Vertical transmission of gut microbiome and antimicrobial resistance genes in infants exposed to antibiotics at birth.
- 作者列表："Li W","Tapiainen T","Brinkac L","Lorenzi HA","Moncera K","Tejesvi M","Salo J","Nelson KE
:Vertical transmission of maternal microbes is a major route for establishing the gut microbiome in newborns. The impact of perinatal antibiotics on vertical transmission of microbes and antimicrobial resistance is not well understood. Using a metagenomic approach, we analyzed the fecal samples from mothers and vaginally delivered infants from a control group (10 pairs) and a treatment group (10 pairs) receiving perinatal antibiotics. Antibiotic-usage had a significant impact on the main source of inoculum in the gut microbiome of newborns. The control group had significantly more species transmitted from mothers to infants (p=0.03) than the antibiotic-treated group. Approximately 72% of the gut microbial population of infants at 3-7 days after birth in the control group was transmitted from their mothers, versus only 25% in the antibiotic-treated group. In conclusion, perinatal antibiotics markedly disturbed vertical transmission and changed the source of gut colonization towards horizontal transfer from the environment to the infants.
: 母体微生物的垂直传播是建立新生儿肠道微生物组的主要途径。围产期抗生素对微生物垂直传播和抗生素耐药性的影响尚不清楚。使用宏基因组方法，我们分析了来自对照组 (10 对) 和接受围产期抗生素的治疗组 (10 对) 的母亲和阴道分娩婴儿的粪便样本。抗生素使用对新生儿肠道微生物组接种物的主要来源有显著影响。对照组母亲向婴儿传播的物种显著多于抗生素治疗组 (p = 0.03)。对照组中大约 72% 的出生后 3-7 天的婴儿肠道微生物群体是由其母亲传播的，而抗生素治疗组只有 25%。总之，围产期抗生素明显干扰了垂直传播，改变了肠道定植的来源，使其从环境向婴儿水平转移。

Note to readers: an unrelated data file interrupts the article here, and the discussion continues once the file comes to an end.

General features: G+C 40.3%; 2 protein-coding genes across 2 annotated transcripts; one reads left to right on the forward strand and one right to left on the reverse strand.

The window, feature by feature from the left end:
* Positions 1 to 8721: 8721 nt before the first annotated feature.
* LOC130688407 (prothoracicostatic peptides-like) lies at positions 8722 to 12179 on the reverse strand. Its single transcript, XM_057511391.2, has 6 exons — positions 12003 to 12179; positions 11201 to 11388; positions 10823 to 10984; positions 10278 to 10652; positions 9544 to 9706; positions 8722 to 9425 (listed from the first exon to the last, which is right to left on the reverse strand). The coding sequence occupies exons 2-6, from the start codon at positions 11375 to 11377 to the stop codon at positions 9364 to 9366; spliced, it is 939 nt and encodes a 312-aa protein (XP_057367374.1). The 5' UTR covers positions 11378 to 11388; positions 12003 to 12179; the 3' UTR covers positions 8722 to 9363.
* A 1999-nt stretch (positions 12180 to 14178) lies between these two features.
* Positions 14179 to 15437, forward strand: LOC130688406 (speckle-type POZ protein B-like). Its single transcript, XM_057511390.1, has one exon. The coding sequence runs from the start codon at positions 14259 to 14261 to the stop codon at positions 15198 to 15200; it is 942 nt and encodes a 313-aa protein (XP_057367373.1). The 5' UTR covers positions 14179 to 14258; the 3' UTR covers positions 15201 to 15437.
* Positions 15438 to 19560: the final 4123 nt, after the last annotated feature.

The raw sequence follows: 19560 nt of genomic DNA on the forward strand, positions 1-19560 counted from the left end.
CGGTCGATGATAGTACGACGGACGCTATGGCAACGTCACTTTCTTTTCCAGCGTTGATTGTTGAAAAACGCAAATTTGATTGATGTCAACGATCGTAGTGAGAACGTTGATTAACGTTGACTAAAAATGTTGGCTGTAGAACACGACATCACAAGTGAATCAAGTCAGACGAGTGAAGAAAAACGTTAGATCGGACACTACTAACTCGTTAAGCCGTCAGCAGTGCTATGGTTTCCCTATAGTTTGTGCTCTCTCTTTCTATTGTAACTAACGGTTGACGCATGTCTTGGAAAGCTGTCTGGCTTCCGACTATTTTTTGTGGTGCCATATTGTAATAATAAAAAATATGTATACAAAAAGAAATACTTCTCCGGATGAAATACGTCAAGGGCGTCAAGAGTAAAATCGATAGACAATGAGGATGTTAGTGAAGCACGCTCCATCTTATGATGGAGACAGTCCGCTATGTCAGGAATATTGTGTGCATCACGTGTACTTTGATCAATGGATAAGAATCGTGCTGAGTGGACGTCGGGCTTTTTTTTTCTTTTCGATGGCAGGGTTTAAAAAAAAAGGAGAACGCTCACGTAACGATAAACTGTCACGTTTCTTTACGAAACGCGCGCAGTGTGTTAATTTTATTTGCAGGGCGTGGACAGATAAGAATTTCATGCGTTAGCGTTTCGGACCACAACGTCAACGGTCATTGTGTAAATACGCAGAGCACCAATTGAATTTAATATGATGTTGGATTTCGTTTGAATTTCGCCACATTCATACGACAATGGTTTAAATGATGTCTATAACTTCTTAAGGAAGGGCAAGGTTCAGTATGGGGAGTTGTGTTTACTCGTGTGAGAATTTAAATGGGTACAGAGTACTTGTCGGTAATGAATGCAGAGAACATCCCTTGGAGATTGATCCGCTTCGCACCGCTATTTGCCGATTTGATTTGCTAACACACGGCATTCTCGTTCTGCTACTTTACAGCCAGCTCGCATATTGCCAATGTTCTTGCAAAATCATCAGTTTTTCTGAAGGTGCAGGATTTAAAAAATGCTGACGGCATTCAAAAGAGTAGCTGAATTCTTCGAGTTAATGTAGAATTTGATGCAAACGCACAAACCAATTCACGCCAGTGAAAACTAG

METHODS:OBJECTIVES:To evaluate the effect of esophageal stimulation on nutritional adequacy in critically ill patients at risk for enteral feeding intolerance. DESIGN:A multicenter randomized sham-controlled clinical trial. SETTING:Twelve ICUs in Canada. PATIENTS:We included mechanically ventilated ICU patients who were given moderate-to-high doses of opioids and expected to remain alive and ventilated for an additional 48 hours and who were receiving enteral nutrition or expected to start imminently. INTERVENTIONS:Patients were randomly assigned 1:1 to esophageal stimulation via an esophageal stimulating catheter (E-Motion Tube; E-Motion Medical, Tel Aviv, Israel) or sham treatment. All patients were fed via these catheters using a standardized feeding protocol. MEASUREMENTS AND MAIN RESULTS:The co-primary outcomes were proportion of caloric and protein prescription received enterally over the initial 7 days following randomization. Among 159 patients randomized, the modified intention-to-treat analysis included 155 patients: 73 patients in the active treatment group and 82 in the sham treatment group. Over the 7-day study period, the percent of prescribed caloric intake (± SE) received by the enteral route was 64% ± 2 in the active group and 65% ± 2 in sham patients for calories (difference, -1; 95% CI, -8 to 6; p = 0.74). For protein, it was 57% ± 3 in the active group and 60% ± 3 in the sham group (difference, -3; 95% CI, -10 to 3; p = 0.30). Compared to the sham group, there were more serious adverse events reported in the active treatment group (13 vs 6; p = 0.053). Clinically important arrhythmias were detected by Holter monitoring in 36 out of 70 (51%) in the active group versus 22 out of 76 (29%) in the sham group (p = 0.006). CONCLUSIONS:Esophageal stimulation via a special feeding catheter did not improve nutritional adequacy and was associated with increase risk of harm in critically ill patients.